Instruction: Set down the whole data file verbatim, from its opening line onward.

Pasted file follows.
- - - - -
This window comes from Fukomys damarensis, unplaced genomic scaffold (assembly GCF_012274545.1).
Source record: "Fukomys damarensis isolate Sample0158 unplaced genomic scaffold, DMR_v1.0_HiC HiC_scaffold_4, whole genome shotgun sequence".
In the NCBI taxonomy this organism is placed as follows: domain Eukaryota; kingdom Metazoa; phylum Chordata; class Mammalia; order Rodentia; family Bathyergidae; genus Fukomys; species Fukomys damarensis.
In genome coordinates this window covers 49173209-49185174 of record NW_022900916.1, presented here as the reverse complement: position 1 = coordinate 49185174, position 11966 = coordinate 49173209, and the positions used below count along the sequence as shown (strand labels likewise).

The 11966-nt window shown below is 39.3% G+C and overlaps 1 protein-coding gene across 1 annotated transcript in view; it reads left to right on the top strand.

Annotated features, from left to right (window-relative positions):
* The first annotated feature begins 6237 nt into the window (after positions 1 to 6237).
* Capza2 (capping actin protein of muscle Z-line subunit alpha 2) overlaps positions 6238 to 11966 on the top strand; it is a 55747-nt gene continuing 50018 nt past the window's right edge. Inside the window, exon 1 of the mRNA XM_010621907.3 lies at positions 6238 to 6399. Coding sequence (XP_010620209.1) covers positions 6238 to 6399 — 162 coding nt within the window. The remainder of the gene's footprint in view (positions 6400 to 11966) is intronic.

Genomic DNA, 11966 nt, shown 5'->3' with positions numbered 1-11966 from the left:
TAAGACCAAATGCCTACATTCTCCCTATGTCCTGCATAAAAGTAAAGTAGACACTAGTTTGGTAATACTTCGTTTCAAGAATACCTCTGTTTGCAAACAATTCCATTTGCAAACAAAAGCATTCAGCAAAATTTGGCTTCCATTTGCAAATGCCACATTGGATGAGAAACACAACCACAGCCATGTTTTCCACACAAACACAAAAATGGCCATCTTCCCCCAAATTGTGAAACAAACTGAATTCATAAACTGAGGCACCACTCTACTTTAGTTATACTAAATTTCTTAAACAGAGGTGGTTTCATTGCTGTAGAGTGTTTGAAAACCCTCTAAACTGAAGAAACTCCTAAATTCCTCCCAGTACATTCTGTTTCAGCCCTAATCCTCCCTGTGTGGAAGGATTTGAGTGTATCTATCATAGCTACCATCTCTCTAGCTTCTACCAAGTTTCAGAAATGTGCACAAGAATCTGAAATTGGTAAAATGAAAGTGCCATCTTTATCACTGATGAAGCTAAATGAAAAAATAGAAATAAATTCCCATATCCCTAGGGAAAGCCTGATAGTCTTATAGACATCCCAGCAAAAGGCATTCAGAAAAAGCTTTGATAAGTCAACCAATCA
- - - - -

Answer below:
This window comes from Fukomys damarensis, unplaced genomic scaffold (assembly GCF_012274545.1).
Source record: "Fukomys damarensis isolate Sample0158 unplaced genomic scaffold, DMR_v1.0_HiC HiC_scaffold_4, whole genome shotgun sequence".
In the NCBI taxonomy this organism is placed as follows: domain Eukaryota; kingdom Metazoa; phylum Chordata; class Mammalia; order Rodentia; family Bathyergidae; genus Fukomys; species Fukomys damarensis.
In genome coordinates this window covers 49173209-49185174 of record NW_022900916.1, presented here as the reverse complement: position 1 = coordinate 49185174, position 11966 = coordinate 49173209, and the positions used below count along the sequence as shown (strand labels likewise).

The 11966-nt window shown below is 39.3% G+C and overlaps 1 protein-coding gene across 1 annotated transcript in view; it reads left to right on the top strand.

Annotated features, from left to right (window-relative positions):
* The first annotated feature begins 6237 nt into the window (after positions 1 to 6237).
* Capza2 (capping actin protein of muscle Z-line subunit alpha 2) overlaps positions 6238 to 11966 on the top strand; it is a 55747-nt gene continuing 50018 nt past the window's right edge. Inside the window, exon 1 of the mRNA XM_010621907.3 lies at positions 6238 to 6399. Coding sequence (XP_010620209.1) covers positions 6238 to 6399 — 162 coding nt within the window. The remainder of the gene's footprint in view (positions 6400 to 11966) is intronic.

Genomic DNA, 11966 nt, shown 5'->3' with positions numbered 1-11966 from the left:
TAAGACCAAATGCCTACATTCTCCCTATGTCCTGCATAAAAGTAAAGTAGACACTAGTTTGGTAATACTTCGTTTCAAGAATACCTCTGTTTGCAAACAATTCCATTTGCAAACAAAAGCATTCAGCAAAATTTGGCTTCCATTTGCAAATGCCACATTGGATGAGAAACACAACCACAGCCATGTTTTCCACACAAACACAAAAATGGCCATCTTCCCCCAAATTGTGAAACAAACTGAATTCATAAACTGAGGCACCACTCTACTTTAGTTATACTAAATTTCTTAAACAGAGGTGGTTTCATTGCTGTAGAGTGTTTGAAAACCCTCTAAACTGAAGAAACTCCTAAATTCCTCCCAGTACATTCTGTTTCAGCCCTAATCCTCCCTGTGTGGAAGGATTTGAGTGTATCTATCATAGCTACCATCTCTCTAGCTTCTACCAAGTTTCAGAAATGTGCACAAGAATCTGAAATTGGTAAAATGAAAGTGCCATCTTTATCACTGATGAAGCTAAATGAAAAAATAGAAATAAATTCCCATATCCCTAGGGAAAGCCTGATAGTCTTATAGACATCCCAGCAAAAGGCATTCAGAAAAAGCTTTGATAAGTCAACCAATCA